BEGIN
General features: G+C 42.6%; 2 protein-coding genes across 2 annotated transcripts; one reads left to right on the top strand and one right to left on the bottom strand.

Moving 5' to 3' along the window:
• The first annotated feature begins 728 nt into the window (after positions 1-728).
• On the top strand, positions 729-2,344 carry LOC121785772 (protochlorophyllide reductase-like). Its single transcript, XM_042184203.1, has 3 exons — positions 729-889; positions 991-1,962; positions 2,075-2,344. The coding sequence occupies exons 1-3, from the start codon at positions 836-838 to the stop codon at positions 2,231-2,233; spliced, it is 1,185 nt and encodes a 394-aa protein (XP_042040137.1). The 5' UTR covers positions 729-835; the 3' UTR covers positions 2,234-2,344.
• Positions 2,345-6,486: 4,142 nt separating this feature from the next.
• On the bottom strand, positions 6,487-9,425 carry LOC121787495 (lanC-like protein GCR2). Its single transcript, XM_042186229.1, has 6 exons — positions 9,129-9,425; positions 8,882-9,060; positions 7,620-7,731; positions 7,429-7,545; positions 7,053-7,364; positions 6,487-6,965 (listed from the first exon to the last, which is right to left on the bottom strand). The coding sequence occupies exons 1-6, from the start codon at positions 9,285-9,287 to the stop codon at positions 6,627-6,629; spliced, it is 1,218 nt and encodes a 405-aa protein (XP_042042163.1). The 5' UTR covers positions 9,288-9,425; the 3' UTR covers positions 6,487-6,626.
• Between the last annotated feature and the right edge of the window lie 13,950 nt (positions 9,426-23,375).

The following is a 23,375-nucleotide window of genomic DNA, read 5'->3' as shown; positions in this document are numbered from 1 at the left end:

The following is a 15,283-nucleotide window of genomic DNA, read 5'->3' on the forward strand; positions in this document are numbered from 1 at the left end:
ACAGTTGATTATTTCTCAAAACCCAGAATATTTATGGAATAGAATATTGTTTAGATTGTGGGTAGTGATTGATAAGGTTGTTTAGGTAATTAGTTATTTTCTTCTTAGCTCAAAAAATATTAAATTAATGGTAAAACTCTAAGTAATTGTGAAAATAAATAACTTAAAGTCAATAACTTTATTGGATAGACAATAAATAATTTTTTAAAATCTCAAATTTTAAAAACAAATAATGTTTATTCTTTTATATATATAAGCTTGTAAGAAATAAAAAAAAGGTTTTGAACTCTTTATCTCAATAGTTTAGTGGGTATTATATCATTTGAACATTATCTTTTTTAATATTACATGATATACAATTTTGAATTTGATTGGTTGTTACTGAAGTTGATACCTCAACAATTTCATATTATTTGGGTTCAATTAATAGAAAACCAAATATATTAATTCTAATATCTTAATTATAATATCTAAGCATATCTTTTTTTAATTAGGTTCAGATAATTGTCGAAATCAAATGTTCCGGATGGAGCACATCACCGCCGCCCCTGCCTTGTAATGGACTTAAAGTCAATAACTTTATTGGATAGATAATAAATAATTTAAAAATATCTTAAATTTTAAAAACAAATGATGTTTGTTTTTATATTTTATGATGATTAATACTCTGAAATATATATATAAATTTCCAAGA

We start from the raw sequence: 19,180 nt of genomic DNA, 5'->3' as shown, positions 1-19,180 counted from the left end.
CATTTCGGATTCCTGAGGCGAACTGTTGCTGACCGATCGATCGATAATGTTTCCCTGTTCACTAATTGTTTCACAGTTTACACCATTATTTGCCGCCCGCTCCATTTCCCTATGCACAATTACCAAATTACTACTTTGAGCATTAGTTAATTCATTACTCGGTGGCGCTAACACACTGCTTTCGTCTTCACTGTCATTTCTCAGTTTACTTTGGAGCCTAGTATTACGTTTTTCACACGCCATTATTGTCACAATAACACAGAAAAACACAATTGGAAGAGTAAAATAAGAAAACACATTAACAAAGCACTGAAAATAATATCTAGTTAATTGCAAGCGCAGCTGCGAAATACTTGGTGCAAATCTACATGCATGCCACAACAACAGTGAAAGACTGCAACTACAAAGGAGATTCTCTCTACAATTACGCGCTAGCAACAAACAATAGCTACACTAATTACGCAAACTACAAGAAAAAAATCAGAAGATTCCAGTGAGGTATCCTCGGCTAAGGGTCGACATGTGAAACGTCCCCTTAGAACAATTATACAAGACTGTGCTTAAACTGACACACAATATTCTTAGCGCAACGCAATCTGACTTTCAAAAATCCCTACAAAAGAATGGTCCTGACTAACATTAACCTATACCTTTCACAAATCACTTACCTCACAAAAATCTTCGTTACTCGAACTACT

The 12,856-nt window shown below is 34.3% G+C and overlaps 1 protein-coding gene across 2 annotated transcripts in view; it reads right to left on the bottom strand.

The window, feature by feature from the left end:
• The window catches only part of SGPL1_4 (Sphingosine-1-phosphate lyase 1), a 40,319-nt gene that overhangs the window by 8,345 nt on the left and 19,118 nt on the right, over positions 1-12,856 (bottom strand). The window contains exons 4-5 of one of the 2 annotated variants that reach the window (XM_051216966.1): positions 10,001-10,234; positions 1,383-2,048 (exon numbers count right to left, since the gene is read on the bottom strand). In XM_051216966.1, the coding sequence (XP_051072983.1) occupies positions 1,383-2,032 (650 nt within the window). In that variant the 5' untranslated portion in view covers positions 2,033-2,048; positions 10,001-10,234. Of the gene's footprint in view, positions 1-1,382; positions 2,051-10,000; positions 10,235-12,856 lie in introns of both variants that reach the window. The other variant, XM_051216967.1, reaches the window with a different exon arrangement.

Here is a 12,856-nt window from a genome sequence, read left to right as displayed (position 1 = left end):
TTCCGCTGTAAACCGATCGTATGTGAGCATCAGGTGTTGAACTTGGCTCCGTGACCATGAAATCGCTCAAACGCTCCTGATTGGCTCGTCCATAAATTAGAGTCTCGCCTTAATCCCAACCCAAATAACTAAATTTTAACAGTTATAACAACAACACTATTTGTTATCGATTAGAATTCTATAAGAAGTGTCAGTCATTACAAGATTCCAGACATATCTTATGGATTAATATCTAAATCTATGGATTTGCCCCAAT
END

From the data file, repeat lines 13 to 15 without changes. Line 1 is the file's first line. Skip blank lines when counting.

The 12,856-nt window shown below is 34.3% G+C and overlaps 1 protein-coding gene across 2 annotated transcripts in view; it reads right to left on the bottom strand.

The window, feature by feature from the left end:
• The window catches only part of SGPL1_4 (Sphingosine-1-phosphate lyase 1), a 40,319-nt gene that overhangs the window by 8,345 nt on the left and 19,118 nt on the right, over positions 1-12,856 (bottom strand). The window contains exons 4-5 of one of the 2 annotated variants that reach the window (XM_051216966.1): positions 10,001-10,234; positions 1,383-2,048 (exon numbers count right to left, since the gene is read on the bottom strand). In XM_051216966.1, the coding sequence (XP_051072983.1) occupies positions 1,383-2,032 (650 nt within the window). In that variant the 5' untranslated portion in view covers positions 2,033-2,048; positions 10,001-10,234. Of the gene's footprint in view, positions 1-1,382; positions 2,051-10,000; positions 10,235-12,856 lie in introns of both variants that reach the window. The other variant, XM_051216967.1, reaches the window with a different exon arrangement.